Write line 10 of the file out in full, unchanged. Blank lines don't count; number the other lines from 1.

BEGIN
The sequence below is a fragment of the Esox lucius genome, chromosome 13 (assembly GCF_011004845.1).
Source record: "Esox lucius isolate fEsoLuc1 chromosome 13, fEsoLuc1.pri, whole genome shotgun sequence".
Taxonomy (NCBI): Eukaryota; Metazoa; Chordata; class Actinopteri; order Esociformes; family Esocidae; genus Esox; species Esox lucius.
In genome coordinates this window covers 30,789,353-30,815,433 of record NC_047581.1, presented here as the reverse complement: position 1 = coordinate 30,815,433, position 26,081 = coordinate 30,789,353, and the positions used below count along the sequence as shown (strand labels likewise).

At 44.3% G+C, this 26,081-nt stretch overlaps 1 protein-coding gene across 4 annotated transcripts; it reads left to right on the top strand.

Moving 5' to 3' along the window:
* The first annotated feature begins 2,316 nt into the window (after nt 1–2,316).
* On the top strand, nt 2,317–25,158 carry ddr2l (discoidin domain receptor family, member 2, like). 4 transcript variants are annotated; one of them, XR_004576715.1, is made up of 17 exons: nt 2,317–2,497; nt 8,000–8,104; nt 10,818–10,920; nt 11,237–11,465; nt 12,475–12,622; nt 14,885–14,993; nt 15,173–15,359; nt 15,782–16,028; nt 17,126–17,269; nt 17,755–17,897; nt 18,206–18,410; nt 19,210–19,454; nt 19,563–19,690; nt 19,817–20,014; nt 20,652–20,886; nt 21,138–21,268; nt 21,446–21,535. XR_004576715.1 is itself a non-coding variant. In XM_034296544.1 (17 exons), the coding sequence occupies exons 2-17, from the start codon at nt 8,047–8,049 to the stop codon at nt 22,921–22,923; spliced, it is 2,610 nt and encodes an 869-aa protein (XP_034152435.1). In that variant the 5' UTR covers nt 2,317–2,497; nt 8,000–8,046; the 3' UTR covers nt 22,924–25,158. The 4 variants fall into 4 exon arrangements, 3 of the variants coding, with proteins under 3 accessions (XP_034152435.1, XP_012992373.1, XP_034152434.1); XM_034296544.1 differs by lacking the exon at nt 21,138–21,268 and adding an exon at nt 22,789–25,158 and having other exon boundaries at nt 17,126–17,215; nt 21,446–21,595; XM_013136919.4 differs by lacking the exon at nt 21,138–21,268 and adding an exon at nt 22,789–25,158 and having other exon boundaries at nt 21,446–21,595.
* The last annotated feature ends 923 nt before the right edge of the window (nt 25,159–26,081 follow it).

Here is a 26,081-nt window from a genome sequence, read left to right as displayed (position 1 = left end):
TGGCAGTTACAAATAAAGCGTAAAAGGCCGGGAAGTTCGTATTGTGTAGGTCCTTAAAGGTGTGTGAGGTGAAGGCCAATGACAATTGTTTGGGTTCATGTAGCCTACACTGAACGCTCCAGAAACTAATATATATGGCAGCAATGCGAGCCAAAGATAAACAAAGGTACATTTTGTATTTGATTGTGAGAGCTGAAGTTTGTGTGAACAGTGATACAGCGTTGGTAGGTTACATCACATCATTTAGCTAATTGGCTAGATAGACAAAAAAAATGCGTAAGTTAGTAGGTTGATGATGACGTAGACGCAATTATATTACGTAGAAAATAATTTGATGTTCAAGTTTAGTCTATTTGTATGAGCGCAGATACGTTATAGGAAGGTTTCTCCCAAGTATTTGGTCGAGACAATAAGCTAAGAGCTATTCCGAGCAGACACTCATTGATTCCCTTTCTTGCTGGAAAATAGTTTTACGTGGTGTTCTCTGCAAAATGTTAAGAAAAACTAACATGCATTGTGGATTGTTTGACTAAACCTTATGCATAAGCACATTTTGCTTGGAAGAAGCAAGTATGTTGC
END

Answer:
Here is a 26,081-nt window from a genome sequence, read left to right as displayed (position 1 = left end):